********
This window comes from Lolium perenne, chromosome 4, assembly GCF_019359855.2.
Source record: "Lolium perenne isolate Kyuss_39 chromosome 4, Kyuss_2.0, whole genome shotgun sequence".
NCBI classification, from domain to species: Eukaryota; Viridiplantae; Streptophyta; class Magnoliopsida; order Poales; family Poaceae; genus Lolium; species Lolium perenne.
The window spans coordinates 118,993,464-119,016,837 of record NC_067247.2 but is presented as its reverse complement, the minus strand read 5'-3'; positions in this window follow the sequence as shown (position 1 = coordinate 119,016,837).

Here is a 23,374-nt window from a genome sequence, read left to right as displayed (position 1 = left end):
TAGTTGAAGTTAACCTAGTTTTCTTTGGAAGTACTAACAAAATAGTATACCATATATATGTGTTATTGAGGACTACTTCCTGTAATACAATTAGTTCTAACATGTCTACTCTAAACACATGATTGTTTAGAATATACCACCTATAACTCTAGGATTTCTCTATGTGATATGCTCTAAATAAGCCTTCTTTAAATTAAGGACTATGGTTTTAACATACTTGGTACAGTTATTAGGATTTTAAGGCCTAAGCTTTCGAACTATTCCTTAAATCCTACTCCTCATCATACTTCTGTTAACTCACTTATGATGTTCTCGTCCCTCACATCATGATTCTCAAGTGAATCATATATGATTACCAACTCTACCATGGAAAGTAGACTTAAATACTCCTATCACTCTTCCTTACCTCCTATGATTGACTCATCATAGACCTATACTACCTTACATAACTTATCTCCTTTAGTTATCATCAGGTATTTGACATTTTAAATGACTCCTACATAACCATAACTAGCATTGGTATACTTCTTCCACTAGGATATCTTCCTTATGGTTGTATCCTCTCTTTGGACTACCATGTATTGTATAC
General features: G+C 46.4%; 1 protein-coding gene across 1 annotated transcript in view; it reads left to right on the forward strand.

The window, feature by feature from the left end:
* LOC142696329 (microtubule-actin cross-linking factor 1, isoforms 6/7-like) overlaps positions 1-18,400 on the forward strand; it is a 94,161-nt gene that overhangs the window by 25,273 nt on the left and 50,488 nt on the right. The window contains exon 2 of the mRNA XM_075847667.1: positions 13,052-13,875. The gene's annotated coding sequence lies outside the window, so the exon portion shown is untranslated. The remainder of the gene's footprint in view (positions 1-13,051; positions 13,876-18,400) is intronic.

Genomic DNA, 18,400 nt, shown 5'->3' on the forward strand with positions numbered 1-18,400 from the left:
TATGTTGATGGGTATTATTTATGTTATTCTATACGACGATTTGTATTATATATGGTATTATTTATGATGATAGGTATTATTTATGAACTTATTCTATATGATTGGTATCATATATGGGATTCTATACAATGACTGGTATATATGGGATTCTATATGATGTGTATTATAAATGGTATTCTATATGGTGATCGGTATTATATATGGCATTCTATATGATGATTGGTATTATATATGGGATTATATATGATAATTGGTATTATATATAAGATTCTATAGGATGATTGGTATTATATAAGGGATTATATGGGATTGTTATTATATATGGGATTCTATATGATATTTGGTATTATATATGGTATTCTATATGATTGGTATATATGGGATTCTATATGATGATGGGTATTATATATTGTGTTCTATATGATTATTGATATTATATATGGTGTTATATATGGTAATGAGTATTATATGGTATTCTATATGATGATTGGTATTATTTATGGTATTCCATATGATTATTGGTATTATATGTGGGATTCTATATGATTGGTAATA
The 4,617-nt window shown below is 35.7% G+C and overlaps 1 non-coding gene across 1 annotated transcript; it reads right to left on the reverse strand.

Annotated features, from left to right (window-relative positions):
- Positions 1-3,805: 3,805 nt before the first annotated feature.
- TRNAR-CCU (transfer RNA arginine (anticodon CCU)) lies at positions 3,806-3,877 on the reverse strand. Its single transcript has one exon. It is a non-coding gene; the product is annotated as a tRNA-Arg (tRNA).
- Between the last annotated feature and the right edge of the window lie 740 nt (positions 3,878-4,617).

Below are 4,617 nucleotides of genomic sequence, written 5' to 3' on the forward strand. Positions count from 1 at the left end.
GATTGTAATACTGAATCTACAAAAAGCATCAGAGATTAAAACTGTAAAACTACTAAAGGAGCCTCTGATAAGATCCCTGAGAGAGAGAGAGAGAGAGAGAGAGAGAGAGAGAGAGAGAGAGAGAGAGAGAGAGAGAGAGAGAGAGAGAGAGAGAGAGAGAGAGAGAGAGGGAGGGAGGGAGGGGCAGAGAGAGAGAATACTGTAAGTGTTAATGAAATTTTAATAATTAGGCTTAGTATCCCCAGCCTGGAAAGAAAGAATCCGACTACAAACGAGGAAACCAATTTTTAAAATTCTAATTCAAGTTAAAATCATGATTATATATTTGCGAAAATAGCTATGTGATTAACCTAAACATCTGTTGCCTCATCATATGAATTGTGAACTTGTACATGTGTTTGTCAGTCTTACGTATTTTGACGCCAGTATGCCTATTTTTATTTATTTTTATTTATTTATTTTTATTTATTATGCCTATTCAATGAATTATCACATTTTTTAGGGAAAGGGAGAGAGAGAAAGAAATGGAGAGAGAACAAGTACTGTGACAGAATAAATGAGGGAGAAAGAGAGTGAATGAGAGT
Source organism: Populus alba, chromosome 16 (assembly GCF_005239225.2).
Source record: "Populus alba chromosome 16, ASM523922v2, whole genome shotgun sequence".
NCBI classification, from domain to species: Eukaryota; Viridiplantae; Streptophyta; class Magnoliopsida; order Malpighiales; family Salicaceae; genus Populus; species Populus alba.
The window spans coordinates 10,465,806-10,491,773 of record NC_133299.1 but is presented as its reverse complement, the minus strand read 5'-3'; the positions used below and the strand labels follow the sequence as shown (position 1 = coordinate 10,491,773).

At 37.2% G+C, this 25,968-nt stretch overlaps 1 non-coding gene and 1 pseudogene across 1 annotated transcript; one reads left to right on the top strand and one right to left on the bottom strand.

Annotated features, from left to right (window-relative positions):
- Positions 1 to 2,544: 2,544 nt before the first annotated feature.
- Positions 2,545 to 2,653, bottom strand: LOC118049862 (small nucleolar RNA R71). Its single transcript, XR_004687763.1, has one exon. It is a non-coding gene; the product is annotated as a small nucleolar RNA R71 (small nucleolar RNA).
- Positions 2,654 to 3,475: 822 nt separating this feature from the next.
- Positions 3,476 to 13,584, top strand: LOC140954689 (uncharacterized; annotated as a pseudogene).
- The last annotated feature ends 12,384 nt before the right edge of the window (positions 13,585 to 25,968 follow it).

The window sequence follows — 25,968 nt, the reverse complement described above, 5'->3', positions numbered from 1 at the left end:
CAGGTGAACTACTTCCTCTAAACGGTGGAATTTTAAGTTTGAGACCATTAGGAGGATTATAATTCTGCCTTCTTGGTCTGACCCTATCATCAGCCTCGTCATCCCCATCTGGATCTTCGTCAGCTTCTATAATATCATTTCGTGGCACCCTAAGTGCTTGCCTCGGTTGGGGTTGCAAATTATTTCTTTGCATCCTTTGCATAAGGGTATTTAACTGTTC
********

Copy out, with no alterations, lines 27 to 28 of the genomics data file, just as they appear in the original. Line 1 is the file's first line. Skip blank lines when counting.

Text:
- Positions 2,654 to 3,475: 822 nt separating this feature from the next.
- Positions 3,476 to 13,584, top strand: LOC140954689 (uncharacterized; annotated as a pseudogene).